efore the phylloxera struck in the late 19th century Saint-Bris le Vineux, nine kilometres southeast of Auxerre, was the largest wine-producing village in the department of Yonne. Back then the vines covered 2000 hectares. The wines travelled by road to Auxerre and could then easily be shipped to Paris by boat or by barge. But the arrival of the railroad in the mid-nineteenth century, followed by the phylloxera, changed things drastically. The railroad meant competition from the cheaper wines from the south of France and the phylloxera destroyed the vines. The area under vines shrunk to a fraction of what it had been. Today there are 560 ha of vines within the commune of Saint-Bris le Vineux.
While the rest of Burgundy is primarily known for its wines made of pinot noir and chardonnay Saint-Bris le Vineux is something of an oddity. Saint-Bris is the only appellation in Burgundy to allow the sauvignon grape. It is a village appellation for white wine only and 100 percent sauvignon. Wine made of pinot noir or chardonnay will be Bourgogne Côtes d'Auxerre rouge, blanc or rosé. The area under sauvignon vines has been growing steadily since the mid-1980's, when the vineyard area was down to around 50 hectares. It is now up at 104 ha. The vast part of the appellation Saint-Bris is in the commune of Saint-Bris-le-Vineux, but there are also small areas in the neighbouring communes of Chitry, Irancy, Quenne and Vincelottes.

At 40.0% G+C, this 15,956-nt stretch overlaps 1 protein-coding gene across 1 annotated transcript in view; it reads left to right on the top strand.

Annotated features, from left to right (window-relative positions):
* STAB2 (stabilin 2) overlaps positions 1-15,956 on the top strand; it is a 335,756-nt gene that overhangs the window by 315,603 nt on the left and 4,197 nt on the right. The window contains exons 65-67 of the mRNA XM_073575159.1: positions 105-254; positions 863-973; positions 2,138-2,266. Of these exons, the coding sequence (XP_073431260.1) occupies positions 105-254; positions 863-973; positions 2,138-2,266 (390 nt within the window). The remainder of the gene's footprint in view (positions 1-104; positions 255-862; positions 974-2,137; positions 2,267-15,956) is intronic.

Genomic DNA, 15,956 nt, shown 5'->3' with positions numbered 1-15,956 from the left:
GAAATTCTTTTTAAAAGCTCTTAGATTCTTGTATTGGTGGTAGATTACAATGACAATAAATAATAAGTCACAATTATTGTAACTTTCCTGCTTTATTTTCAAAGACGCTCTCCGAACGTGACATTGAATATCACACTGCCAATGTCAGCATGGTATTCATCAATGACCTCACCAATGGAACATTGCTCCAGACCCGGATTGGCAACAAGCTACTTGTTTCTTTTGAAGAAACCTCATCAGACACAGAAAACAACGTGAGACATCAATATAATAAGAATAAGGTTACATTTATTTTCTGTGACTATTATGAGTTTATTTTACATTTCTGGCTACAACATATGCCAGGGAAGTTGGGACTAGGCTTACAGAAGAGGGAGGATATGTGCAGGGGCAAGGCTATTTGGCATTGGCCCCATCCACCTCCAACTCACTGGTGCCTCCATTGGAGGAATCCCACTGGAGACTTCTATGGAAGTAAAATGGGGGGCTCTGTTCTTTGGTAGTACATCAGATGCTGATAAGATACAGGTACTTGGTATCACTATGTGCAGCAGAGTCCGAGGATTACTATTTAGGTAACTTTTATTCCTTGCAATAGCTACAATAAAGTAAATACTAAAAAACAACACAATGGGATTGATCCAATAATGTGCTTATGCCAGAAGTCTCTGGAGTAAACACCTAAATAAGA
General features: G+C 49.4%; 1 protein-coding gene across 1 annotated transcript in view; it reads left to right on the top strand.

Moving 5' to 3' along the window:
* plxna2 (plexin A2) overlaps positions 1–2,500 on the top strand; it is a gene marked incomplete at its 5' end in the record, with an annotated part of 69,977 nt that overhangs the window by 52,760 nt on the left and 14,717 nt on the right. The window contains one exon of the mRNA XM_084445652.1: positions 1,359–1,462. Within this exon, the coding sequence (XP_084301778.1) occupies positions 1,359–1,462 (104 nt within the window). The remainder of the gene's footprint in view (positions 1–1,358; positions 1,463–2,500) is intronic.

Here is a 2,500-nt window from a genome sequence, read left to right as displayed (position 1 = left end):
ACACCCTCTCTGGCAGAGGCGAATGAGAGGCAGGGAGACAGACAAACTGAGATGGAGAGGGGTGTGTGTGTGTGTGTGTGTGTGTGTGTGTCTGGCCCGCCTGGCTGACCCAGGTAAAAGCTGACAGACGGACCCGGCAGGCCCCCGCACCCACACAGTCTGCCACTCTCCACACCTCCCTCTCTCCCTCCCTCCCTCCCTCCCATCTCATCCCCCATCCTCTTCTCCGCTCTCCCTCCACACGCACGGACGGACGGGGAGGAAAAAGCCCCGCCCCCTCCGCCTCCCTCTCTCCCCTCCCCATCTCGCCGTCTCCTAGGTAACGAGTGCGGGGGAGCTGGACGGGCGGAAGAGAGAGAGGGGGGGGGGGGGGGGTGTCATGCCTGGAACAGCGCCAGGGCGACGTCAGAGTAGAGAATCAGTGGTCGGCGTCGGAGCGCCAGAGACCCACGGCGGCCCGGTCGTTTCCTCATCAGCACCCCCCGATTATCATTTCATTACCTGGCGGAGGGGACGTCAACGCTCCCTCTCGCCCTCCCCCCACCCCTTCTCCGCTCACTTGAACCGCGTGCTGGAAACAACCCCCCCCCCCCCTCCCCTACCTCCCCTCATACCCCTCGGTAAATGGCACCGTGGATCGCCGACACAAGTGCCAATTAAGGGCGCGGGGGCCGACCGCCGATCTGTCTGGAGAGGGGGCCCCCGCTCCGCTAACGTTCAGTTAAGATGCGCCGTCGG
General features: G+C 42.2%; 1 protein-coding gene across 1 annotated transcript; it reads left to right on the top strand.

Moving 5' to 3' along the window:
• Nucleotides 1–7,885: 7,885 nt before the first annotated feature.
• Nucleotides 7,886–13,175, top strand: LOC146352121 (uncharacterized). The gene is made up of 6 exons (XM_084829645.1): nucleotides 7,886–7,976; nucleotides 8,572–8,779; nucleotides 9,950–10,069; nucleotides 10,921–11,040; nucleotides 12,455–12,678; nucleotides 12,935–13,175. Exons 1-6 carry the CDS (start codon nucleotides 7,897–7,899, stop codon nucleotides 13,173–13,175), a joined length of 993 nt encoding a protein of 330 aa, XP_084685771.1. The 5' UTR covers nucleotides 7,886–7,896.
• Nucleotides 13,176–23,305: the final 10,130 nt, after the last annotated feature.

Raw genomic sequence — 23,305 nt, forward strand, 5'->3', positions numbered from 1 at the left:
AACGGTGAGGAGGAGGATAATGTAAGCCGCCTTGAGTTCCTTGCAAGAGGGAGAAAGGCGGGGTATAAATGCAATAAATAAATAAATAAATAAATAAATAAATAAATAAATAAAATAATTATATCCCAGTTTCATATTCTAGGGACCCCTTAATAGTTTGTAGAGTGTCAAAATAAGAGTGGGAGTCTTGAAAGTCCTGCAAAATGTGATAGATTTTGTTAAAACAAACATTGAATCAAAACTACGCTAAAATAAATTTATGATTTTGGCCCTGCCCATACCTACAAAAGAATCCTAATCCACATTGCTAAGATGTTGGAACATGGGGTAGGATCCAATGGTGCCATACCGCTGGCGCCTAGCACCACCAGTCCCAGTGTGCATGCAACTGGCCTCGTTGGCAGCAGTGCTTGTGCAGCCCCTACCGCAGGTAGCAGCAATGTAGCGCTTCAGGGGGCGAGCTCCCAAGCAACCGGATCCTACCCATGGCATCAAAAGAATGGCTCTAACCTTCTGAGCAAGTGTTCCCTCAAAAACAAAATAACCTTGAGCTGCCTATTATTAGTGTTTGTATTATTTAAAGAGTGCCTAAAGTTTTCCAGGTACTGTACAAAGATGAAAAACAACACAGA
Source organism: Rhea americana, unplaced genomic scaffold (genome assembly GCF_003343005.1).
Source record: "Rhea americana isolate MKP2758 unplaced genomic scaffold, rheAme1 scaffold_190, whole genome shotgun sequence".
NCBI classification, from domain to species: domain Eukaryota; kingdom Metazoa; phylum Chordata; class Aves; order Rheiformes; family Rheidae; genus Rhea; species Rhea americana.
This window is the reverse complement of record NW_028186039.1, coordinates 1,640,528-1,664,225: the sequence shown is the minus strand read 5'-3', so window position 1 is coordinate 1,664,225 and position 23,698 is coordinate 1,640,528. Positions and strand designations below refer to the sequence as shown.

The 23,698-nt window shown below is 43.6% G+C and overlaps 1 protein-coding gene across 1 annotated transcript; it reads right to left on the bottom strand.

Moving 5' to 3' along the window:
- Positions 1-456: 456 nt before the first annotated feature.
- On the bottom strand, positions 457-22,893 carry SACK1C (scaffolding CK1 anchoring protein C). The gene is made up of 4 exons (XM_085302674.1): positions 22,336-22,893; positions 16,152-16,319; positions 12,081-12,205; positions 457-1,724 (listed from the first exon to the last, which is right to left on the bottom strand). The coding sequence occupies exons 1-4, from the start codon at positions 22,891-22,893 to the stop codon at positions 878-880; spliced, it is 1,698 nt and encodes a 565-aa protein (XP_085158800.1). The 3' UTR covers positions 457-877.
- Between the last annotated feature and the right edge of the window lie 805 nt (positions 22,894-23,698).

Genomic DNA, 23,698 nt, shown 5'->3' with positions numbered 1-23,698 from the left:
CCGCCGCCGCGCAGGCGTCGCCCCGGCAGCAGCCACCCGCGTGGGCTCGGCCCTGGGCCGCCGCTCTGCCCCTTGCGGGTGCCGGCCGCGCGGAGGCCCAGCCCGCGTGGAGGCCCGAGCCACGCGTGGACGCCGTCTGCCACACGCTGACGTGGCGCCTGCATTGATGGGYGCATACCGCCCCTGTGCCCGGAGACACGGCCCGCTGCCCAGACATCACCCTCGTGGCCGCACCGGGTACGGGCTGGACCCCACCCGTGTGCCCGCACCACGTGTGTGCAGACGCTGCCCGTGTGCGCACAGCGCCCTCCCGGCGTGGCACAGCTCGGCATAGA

Saint-Bris was originally Saint-Prix, named after the martyr whose name in Latin was Sanctus Priscus. He was killed in 274, when he had taken refuge in the woods of Puisaye. After the French Revolution the name of the village became Saint-Bris-le-Vineux.
Today Saint-Bris-le-Vineux is a village with slightly more than a thousand inhabitants. The church dates back to the 13th century and the chateau, just east of the church, is from the 17th century. The chateau is nowadays used as combined mayor's office/school.
© 2013 Ola Bergman